I have also surprisingly found that methanol is the only. solvent, of the many experimented with, which is effective to produce the target product. The nature of the solvent used, both for carrying out the reaction and for washing the product complex,.has a highly critical effect on the nature of the product obtained. Important criteria are: solubility of starting materials, physical form of the end product and solubility characteristics of the latter. Only methanol optimizes all these factors, especially as the wash liquid.

Since the complex is somewhat light-sensitive, the reaction is preferably carried out in the absence of light."

The complex may be administered in association with any pharmaceutically acceptable diluent or excipient and may be supplied to the patient in any conventional form and by any conventional route, e.g. the parenteral route, the oral route, or the anal route. The complexmay be formulated as, e.g. an injectible solution in a suitable solvent, especially a solvent comprising water, or with a solidcarrier in tablet form, or as a suppository. In general, tetracycline and its derivatives are adminis'teredin tablet form in association with a suitable solid carrier.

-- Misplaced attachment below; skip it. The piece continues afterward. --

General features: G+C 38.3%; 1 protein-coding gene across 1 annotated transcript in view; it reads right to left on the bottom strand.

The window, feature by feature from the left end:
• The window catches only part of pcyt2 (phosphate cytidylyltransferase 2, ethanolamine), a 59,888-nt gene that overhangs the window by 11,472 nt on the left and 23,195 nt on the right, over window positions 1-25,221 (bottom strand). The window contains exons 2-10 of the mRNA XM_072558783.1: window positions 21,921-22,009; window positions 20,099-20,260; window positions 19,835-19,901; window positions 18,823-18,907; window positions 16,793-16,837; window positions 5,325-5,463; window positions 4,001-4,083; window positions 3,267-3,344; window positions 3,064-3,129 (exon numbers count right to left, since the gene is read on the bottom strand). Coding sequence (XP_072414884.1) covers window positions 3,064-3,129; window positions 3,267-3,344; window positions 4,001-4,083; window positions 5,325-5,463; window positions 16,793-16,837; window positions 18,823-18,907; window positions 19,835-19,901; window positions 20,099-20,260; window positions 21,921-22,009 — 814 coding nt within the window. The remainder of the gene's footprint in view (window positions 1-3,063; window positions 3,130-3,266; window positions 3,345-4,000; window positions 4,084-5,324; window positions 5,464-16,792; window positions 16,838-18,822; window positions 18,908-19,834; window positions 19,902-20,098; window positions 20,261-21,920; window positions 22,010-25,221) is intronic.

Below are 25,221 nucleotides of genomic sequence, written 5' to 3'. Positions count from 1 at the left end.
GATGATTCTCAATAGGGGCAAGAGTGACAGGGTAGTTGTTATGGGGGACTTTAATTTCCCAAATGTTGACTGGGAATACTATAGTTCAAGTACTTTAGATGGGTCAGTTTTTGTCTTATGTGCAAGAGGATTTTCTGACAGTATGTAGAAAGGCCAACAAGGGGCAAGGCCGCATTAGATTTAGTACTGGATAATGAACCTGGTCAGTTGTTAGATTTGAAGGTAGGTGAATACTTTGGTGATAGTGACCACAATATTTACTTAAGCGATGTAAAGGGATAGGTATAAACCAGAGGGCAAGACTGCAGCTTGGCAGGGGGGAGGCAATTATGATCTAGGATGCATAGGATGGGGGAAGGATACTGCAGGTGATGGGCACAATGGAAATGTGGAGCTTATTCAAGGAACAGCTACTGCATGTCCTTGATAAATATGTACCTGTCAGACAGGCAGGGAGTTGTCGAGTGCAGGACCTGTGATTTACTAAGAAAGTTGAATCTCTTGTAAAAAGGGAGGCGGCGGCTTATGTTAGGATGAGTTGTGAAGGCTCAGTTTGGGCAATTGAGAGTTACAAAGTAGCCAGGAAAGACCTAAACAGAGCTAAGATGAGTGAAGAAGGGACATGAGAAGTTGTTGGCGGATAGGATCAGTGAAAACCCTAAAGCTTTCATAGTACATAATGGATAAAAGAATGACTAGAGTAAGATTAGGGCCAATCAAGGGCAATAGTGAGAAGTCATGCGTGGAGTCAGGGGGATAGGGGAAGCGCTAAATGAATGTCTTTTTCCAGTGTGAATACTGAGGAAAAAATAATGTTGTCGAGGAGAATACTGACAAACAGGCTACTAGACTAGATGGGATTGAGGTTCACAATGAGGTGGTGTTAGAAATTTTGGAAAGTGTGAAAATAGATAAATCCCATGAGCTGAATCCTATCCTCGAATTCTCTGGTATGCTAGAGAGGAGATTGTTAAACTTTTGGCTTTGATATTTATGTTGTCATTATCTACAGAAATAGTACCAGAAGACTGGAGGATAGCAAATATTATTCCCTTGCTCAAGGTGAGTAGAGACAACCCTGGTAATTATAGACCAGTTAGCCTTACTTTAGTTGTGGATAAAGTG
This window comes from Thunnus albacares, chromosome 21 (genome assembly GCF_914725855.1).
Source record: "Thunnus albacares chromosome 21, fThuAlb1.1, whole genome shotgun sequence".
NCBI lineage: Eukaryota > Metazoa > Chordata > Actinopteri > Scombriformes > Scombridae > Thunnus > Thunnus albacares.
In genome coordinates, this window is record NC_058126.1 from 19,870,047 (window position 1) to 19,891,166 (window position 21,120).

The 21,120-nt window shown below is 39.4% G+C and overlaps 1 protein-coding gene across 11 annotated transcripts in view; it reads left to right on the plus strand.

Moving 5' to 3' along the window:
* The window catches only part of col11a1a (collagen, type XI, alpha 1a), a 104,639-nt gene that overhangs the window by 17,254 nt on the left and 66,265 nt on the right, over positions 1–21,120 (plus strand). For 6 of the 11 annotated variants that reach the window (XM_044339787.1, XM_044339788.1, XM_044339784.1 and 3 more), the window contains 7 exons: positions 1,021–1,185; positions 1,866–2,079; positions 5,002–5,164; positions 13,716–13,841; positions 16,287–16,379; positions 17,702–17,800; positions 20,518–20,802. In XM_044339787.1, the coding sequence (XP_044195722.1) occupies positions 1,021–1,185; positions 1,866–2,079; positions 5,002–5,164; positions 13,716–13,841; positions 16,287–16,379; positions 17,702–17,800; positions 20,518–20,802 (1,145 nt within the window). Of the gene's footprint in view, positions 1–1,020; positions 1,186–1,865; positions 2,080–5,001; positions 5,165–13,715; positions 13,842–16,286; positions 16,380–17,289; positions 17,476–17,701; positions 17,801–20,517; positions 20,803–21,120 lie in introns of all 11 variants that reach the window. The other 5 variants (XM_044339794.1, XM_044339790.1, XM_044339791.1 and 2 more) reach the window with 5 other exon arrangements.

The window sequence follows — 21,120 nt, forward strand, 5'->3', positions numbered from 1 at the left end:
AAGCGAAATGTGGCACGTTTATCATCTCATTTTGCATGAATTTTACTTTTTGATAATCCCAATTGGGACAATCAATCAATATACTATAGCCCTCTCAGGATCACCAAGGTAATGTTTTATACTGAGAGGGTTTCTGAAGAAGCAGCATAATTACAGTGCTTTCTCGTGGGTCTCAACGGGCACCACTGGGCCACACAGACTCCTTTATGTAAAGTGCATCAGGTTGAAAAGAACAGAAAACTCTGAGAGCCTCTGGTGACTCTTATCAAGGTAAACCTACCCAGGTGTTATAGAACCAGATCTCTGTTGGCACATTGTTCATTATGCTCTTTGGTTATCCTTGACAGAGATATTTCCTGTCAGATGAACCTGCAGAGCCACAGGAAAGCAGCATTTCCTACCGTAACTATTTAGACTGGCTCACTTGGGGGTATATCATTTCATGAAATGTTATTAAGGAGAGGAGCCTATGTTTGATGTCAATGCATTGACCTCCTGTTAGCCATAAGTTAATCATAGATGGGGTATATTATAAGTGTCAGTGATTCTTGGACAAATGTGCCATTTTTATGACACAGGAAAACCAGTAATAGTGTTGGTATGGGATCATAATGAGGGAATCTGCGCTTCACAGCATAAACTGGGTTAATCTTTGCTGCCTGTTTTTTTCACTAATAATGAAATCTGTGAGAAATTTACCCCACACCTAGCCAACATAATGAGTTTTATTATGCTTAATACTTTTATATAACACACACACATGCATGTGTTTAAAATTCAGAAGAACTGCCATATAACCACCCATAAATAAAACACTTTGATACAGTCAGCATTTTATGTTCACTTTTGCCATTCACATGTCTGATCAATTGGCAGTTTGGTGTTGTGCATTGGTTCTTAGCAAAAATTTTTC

The addition complexes of the present invention have been found not tobe stable chemical compounds. This may be shown by, inter alia, the fact that they react very easily and, especially, can undergo .inter-' change reactions with other aromatic amines. A solution of the addition complex of tetracycline or a derivative thereof with methylene-amino salicylate will react with, for example, streptomycin, dihydrostreptomy'cin or neomycin, to cause a rearrangement, a complex being formed between the methyleneamino-salicylate and the streptomycin, dihydrostreptomycin or neomycinm and the tetracycline or its derivative being liberated. I therefore believe that the novel complex of this invention is a loosely bound addition complex, the salicylate and the tetracycline being held together by weak bonds.